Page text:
By Adam Glick
This winter Boston set a record for snow and cold. We had nearly 5 feet of snow in 3 weeks and the temperatures were frequently below 0 degrees Fahrenheit. We live in the residential part of the city, so parking is typically a challenge. With that much snow everywhere, it was even more of a challenge. During one storm, on a Sunday night, my partner and I ventured out with our shovels to shovel out his car so that he could get out the next morning. The car was 6 blocks away, since finding spaces had been a challenge in previous days. While we were shoveling out the car, fighting frostbite and aching backs, a man in his 50’s approached us and asked if we were looking for work to shovel out a car. During storms, neighborhood kids walk around with shovels to make some extra money. We explained that we weren’t out to make money, just shoveling out one car (which was quite a challenge). He offered to hire us, but we declined, as we had a lot more work to do on our car and we were quite cold and tired already. When we finished about 40 minutes later, we were frozen! On our way home, we walked by the same man, next to his car, looking a bit helpless and frustrated. He explained that there were no people around to hire and that he had a bad back and could he please hire us to help him. My partner and I just started shoveling and said, no need to pay us, just “pay it forward” or do something nice for someone else. He instantly lit up. He couldn’t stop thanking us and kept asking us what he could do for us or how much he could pay us. “Nothing. just pay it forward” was all I kept saying. We learned that he was a school teacher and that he had lived 6 blocks from us for the past 10 years or more. When we finally finished, we wished him well and started to leave. He followed us and kept insisting on doing something nice for us. We kept saying “no thanks” until it became clear that it was causing him to feel considerable distress and bad about himself. He said, please let me buy you a drink at least across the street.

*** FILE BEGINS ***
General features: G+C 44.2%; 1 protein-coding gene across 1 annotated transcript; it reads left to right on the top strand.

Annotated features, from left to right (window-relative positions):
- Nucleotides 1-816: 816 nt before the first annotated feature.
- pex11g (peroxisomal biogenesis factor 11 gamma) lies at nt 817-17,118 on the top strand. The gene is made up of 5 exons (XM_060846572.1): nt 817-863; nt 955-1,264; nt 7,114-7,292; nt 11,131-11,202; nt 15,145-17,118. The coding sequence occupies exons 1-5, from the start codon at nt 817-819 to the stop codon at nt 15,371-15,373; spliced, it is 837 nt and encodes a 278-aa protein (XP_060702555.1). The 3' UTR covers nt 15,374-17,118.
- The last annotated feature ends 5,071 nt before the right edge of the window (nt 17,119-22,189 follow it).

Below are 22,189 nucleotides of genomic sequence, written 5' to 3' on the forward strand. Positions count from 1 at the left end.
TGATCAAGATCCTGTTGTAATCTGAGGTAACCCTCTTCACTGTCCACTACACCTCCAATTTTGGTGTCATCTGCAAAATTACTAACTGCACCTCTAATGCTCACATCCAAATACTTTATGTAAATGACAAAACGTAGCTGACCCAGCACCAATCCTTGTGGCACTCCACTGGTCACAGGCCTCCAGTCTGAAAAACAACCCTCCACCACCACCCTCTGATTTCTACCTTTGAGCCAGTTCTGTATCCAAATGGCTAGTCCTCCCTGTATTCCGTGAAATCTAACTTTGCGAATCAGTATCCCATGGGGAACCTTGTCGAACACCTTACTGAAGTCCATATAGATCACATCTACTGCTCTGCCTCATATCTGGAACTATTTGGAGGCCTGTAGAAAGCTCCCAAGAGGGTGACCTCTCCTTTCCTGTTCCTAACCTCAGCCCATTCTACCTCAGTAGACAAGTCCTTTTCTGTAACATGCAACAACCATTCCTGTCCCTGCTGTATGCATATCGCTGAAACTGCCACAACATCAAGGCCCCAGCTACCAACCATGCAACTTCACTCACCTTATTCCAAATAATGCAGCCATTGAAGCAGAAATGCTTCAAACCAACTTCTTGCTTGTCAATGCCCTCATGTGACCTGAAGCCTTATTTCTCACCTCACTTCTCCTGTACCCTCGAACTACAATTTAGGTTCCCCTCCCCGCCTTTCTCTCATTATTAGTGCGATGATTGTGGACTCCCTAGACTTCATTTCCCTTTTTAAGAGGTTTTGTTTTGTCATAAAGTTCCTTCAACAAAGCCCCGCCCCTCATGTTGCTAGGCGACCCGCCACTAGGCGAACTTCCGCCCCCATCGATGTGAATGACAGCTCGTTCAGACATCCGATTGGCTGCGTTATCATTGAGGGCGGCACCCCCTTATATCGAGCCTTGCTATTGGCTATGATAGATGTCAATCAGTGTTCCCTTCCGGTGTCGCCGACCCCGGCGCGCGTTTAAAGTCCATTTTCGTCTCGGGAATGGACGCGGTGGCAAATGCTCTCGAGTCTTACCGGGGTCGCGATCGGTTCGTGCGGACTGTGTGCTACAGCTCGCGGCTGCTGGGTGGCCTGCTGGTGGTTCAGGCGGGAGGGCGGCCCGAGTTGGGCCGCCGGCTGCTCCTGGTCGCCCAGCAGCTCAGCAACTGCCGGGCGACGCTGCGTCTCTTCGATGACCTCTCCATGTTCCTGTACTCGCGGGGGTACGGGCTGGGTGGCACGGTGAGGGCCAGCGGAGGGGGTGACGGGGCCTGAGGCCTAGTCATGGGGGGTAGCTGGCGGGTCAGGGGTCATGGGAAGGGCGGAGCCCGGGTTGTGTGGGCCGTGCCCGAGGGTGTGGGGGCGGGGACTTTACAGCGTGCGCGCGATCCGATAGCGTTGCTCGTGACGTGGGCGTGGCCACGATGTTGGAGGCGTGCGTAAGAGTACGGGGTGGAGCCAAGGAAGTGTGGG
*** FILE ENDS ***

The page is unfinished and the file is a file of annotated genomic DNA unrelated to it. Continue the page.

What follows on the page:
We eventually accepted and warmed up in our local neighborhood restaurant with a drink and appetizer. He felt good, leaving with a smile on his face, we felt good in a warm place with food and drink and the folks at the restaurant felt good witnessing this interaction between these 2 neighborhood regulars who had previously not met. On our walk home we passed one more woman whose car was stuck in the snow and we instinctively started digging in with our shovels and pushing her car from behind until it was able to move forward. It took us 5 minutes and changed her mood and the course of her night instantly. Sometimes these snowy winters can be an opportunity to meet neighbors, help others and put a little good out there in the world on a snowy night.